I’d like to think there’s not a single person reading this review who does not know who Jim Matheos is, or has never heard of the legendary Fates Warning. With that, I’ll skip the minutely detailed history lesson and sum it up, however redundantly, like this: Fates Warning is legendary. Fates Warning is one of the early frontrunners of prog metal going back to the 1984 debut Night On Brocken. Since then, the band has evolved from a Maiden-esque epic metal outfit, to one of the most revered and respected prog metal (or prog rock these days, I suppose) bands in the world. Jim Matheos, band leader and guitarist, is the sole founding member remaining in the current, active line-up of the band.
Drift is essentially Matheos’ fourth foray into instrumental music, although it’s the first to carry a name other than his own. That being Tuesday The Sky. He has never hidden his love for more ambient, atmospheric melodies and has even, at times, woven them into the music of Fates Warning and OSI (his side-project with founding ex-Dream Theater keyboardist Kevin Moore). His love of guitar effects and alternative usages of its sounds has never been more evident than on Drift. I doubt the album could be more aptly titled because “drift” is exactly what one does when listening. Between the glassy fluidity of the guitar tones, the misty atmospherics, and the angelic vocalizing (used sparingly), this is an album designed to carry the listener somewhere new, safe and warm.
One of the most captivating tracks is “Vortex Street”. It has a floating guitar intro through which the voice of Anna-Lynne Williams billows like a fine mist along with the subtle electronic pulse percussion. The second half builds into a more present drum track, courtesy of God Is An Astronaut‘s Lloyd Hanney before Matheos himself delivers a poignant, short solo. “It Comes In Waves” might be closer to what one would expect from a Fates Warning guitarist’s solo album as the louder moments here could have easily come from any of their recent albums. After a few minutes swimming in an ambient, electronic ocean, the mid-section of “Dyatlov Pass” comes in crushing with some of Matheos’ heaviest riffing. “Roger, Gordo” has Kevin Moore’s presence all over it with distorted electronic rhythms and NASA field recordings of an astronaut leading a prayer for a successful mission.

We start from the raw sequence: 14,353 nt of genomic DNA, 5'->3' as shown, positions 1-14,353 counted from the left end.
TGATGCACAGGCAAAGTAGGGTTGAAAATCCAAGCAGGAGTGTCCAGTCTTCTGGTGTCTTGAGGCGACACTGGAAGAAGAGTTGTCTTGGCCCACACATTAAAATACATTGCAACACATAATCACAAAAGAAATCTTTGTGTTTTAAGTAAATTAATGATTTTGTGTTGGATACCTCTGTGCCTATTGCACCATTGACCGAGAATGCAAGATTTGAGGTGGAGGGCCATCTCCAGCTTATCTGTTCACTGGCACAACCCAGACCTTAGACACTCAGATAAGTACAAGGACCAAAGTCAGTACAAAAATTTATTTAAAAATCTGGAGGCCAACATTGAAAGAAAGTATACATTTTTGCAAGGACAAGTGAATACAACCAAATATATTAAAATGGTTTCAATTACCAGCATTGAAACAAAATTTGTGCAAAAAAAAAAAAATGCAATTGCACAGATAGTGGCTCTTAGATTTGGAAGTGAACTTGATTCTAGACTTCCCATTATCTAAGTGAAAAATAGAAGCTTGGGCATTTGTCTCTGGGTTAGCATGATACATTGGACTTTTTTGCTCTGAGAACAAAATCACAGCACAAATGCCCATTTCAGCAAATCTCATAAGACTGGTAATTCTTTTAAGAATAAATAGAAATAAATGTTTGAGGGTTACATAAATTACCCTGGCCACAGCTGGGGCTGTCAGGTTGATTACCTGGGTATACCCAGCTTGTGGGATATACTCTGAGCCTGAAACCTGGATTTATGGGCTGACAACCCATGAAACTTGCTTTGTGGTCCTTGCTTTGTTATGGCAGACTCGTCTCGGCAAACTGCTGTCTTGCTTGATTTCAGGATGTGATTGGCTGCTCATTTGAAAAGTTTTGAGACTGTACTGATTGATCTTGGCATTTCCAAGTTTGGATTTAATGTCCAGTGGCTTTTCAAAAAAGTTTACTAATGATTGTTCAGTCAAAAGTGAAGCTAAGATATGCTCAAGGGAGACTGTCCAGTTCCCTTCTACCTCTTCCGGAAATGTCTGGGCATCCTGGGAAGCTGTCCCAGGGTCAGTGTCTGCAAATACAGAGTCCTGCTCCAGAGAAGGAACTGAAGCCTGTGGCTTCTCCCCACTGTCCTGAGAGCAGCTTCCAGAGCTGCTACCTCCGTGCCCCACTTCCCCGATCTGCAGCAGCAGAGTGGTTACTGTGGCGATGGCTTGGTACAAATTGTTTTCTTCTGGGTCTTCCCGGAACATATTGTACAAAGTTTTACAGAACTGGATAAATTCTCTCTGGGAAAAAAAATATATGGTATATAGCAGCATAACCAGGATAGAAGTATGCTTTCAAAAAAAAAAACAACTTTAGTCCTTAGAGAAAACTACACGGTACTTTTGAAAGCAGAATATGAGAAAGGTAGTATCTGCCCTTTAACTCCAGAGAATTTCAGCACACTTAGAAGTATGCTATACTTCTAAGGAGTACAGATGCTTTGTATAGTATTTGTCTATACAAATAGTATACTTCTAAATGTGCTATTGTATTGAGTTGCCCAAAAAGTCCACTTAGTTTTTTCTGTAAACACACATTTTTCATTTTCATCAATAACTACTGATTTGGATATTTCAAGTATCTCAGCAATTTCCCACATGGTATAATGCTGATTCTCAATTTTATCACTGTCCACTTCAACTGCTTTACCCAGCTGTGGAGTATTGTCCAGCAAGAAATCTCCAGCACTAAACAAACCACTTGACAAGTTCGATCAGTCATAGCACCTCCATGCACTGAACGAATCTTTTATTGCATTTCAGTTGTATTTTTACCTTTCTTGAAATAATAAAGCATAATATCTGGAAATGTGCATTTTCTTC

The term mood music comes to mind when searching for fitting descriptors. It’s certainly music that carries a sense of wonder and unveiling over the course of a song. It builds slowly and layers carefully, all the while lulling you with its melodic magic and engulfing presence. For more specific references, think of music like that of Mogwai, or Sigur Ros, or Red Sparowes.
Tuesday the Sky’s album Drift will be released through InsideOut Records. It will be available on June 30, 2017. Pre-order it here.